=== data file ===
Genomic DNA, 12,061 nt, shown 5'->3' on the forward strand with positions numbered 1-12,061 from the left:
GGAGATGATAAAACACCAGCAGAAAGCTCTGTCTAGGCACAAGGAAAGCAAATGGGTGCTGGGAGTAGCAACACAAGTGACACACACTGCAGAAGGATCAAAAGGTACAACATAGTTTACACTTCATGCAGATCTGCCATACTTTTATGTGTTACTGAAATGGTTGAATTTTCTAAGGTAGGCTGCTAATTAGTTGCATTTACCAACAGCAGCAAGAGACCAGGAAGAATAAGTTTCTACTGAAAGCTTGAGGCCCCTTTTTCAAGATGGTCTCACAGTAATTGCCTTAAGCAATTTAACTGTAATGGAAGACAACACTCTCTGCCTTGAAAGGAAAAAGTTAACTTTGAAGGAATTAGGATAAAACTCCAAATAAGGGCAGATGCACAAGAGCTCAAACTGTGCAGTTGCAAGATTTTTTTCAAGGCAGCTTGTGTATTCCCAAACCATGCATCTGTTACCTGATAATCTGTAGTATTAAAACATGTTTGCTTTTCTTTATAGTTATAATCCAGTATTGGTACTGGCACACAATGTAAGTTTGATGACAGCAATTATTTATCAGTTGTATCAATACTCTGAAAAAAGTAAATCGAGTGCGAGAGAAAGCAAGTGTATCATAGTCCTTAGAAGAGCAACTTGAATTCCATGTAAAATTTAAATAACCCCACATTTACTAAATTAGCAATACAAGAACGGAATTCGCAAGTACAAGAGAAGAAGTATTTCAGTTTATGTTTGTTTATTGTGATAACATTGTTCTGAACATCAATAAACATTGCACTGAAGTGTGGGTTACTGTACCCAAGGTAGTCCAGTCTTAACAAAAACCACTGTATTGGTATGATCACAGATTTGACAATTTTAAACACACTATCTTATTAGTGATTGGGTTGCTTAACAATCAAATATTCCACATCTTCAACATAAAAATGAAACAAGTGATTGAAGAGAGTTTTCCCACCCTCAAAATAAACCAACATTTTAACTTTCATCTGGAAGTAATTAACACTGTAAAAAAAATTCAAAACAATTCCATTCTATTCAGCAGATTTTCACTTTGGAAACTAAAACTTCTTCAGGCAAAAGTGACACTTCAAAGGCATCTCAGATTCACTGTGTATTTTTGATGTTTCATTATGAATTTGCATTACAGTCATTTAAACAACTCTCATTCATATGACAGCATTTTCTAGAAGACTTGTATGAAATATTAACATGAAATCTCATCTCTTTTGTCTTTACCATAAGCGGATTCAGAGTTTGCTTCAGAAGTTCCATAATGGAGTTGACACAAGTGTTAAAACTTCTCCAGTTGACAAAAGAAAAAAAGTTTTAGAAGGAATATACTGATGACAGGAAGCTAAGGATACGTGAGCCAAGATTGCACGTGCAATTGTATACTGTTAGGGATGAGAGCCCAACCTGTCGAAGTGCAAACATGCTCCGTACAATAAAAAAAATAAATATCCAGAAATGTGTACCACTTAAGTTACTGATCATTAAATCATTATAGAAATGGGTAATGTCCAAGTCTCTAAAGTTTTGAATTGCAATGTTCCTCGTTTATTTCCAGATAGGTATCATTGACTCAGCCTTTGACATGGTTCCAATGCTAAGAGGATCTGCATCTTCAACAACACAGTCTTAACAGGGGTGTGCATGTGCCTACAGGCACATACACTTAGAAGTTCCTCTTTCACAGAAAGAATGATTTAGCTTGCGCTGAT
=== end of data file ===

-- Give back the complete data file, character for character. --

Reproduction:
Genomic DNA, 12,061 nt, shown 5'->3' on the forward strand with positions numbered 1-12,061 from the left:
GGAGATGATAAAACACCAGCAGAAAGCTCTGTCTAGGCACAAGGAAAGCAAATGGGTGCTGGGAGTAGCAACACAAGTGACACACACTGCAGAAGGATCAAAAGGTACAACATAGTTTACACTTCATGCAGATCTGCCATACTTTTATGTGTTACTGAAATGGTTGAATTTTCTAAGGTAGGCTGCTAATTAGTTGCATTTACCAACAGCAGCAAGAGACCAGGAAGAATAAGTTTCTACTGAAAGCTTGAGGCCCCTTTTTCAAGATGGTCTCACAGTAATTGCCTTAAGCAATTTAACTGTAATGGAAGACAACACTCTCTGCCTTGAAAGGAAAAAGTTAACTTTGAAGGAATTAGGATAAAACTCCAAATAAGGGCAGATGCACAAGAGCTCAAACTGTGCAGTTGCAAGATTTTTTTCAAGGCAGCTTGTGTATTCCCAAACCATGCATCTGTTACCTGATAATCTGTAGTATTAAAACATGTTTGCTTTTCTTTATAGTTATAATCCAGTATTGGTACTGGCACACAATGTAAGTTTGATGACAGCAATTATTTATCAGTTGTATCAATACTCTGAAAAAAGTAAATCGAGTGCGAGAGAAAGCAAGTGTATCATAGTCCTTAGAAGAGCAACTTGAATTCCATGTAAAATTTAAATAACCCCACATTTACTAAATTAGCAATACAAGAACGGAATTCGCAAGTACAAGAGAAGAAGTATTTCAGTTTATGTTTGTTTATTGTGATAACATTGTTCTGAACATCAATAAACATTGCACTGAAGTGTGGGTTACTGTACCCAAGGTAGTCCAGTCTTAACAAAAACCACTGTATTGGTATGATCACAGATTTGACAATTTTAAACACACTATCTTATTAGTGATTGGGTTGCTTAACAATCAAATATTCCACATCTTCAACATAAAAATGAAACAAGTGATTGAAGAGAGTTTTCCCACCCTCAAAATAAACCAACATTTTAACTTTCATCTGGAAGTAATTAACACTGTAAAAAAAATTCAAAACAATTCCATTCTATTCAGCAGATTTTCACTTTGGAAACTAAAACTTCTTCAGGCAAAAGTGACACTTCAAAGGCATCTCAGATTCACTGTGTATTTTTGATGTTTCATTATGAATTTGCATTACAGTCATTTAAACAACTCTCATTCATATGACAGCATTTTCTAGAAGACTTGTATGAAATATTAACATGAAATCTCATCTCTTTTGTCTTTACCATAAGCGGATTCAGAGTTTGCTTCAGAAGTTCCATAATGGAGTTGACACAAGTGTTAAAACTTCTCCAGTTGACAAAAGAAAAAAAGTTTTAGAAGGAATATACTGATGACAGGAAGCTAAGGATACGTGAGCCAAGATTGCACGTGCAATTGTATACTGTTAGGGATGAGAGCCCAACCTGTCGAAGTGCAAACATGCTCCGTACAATAAAAAAAATAAATATCCAGAAATGTGTACCACTTAAGTTACTGATCATTAAATCATTATAGAAATGGGTAATGTCCAAGTCTCTAAAGTTTTGAATTGCAATGTTCCTCGTTTATTTCCAGATAGGTATCATTGACTCAGCCTTTGACATGGTTCCAATGCTAAGAGGATCTGCATCTTCAACAACACAGTCTTAACAGGGGTGTGCATGTGCCTACAGGCACATACACTTAGAAGTTCCTCTTTCACAGAAAGAATGATTTAGCTTGCGCTGAT